Here’s another auto scam which, this time, revolves around something other than the vehicle itself.
The auto credit rating scam occurs when the finance department of the car dealership you are looking to buy from tells you that your credit rating is much lower than it actually is.
Whilst most dealers are undoubtedly honest, there are always going to be a few who are willing to take advantage of their customers in order to make a quick buck.
Such dealerships will try to con their customers into believing that their credit rating is poor, even when that is far from the truth.
The dealer will rely on his customer not knowing what their credit rating is in order to charge them a much higher than necessary rate of interest on their finance deal.
The dodgy auto dealer relies upon potential purchasers not knowing their credit rating in order to con them into believing that they pose a credit risk and, therefore, that they need to pay a higher rate of interest in order to acquire financing.
They will get their victim to fill out all the necessary loan financing paperwork as usual but will then come back to explain that their credit score is dangerously low.
Of course it goes without saying that they can still offer finance but at a much steeper cost.
If their victim does actually know what their credit rating is then the dealer will almost certainly be experienced enough at this scam in order to have a whole raft of excuses at the ready to explain why there is now suddenly an issue.
Remember, though, that a credit rating is a constant – it doesn’t matter whether you are financing a house or a car or a vacation – if your credit is good for one then it is good for any other.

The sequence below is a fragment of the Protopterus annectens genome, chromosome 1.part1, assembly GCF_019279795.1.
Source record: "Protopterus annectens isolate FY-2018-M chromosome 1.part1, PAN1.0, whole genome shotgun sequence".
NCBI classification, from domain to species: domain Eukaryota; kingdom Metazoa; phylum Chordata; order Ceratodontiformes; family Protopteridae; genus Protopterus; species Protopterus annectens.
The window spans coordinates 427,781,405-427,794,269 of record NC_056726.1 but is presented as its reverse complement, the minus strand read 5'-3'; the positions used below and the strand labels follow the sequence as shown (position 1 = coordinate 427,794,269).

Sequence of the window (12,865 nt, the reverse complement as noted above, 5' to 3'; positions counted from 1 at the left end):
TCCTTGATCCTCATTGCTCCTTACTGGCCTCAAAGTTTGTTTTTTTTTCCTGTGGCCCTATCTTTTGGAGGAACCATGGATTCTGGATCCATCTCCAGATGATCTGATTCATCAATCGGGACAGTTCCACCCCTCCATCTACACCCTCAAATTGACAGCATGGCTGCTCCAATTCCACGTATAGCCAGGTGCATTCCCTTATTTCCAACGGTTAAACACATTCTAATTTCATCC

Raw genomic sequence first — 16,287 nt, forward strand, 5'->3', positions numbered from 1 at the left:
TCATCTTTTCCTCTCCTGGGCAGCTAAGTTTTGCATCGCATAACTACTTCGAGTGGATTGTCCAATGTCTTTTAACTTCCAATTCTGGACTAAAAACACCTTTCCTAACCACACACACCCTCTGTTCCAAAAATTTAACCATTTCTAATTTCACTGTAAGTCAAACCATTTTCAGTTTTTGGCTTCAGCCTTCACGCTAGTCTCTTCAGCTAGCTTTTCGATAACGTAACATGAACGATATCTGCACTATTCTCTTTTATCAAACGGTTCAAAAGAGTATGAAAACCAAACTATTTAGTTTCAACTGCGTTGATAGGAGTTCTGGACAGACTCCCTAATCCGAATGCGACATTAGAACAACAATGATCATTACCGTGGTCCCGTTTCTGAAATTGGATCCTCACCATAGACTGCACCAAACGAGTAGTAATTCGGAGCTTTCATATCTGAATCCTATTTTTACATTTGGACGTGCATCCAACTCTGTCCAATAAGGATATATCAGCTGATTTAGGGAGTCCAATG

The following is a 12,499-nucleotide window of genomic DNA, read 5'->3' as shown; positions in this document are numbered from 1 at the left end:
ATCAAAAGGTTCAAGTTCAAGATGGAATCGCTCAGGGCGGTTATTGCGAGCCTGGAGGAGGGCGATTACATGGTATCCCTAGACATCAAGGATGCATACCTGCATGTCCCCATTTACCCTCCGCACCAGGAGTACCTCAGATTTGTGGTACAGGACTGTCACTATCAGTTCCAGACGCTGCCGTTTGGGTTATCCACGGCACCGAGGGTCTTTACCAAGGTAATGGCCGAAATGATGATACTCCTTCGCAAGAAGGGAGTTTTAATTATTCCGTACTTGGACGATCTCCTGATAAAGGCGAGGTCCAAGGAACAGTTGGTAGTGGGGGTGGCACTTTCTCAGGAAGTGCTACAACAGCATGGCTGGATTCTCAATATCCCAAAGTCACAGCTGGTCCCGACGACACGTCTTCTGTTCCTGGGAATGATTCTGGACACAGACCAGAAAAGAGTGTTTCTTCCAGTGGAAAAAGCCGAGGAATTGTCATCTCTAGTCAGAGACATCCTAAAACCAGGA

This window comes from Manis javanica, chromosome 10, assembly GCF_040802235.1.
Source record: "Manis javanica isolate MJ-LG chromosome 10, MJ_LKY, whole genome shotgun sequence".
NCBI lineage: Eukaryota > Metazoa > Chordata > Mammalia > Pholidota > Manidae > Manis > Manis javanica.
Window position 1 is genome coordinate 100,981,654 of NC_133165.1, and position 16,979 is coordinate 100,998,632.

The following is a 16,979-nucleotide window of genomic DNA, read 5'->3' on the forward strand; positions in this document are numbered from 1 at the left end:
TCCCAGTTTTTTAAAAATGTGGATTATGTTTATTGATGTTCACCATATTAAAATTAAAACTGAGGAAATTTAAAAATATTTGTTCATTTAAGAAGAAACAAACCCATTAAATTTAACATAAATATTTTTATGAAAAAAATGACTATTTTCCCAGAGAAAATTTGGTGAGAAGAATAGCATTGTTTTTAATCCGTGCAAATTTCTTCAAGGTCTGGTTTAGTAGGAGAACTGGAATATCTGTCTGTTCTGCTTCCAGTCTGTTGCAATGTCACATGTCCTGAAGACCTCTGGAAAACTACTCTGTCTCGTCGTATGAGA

If the customer already knows their credit rating then such a ruse would fail.
AVOIDING THIS SCAM
I would say that it is essential for everyone to know their credit rating in advance of making any major purchase.
Not knowing it is negligence and gives any dodgy salesman the opportunity to rip them off.
If a car salesman knows more about your credit score than you do then they will almost certainly use that information against you.
It is probably a good idea to secure financing before you even go looking for a new car (I always do).
That way you will almost certainly get yourself a far better deal and also save on a whole lot of hassle.
You may also be able to secure an even better deal by paying with cash.
If you find yourself in the situation described above then don’t fall for this type of auto fraud – let the salesman know in no uncertain terms that you are aware of what your credit rating is, or maybe better still, walk away and find a more honest dealership.
If you believe that you may have already become a victim of an auto credit rating scam then you have a few options available to you –
- You can report the car dealership to your state’s Attorney General’s office
- You can file a report with the Better Business Bureau
- You may be able to acquire a better financing deal elsewhere in order to achieve a better rate of interest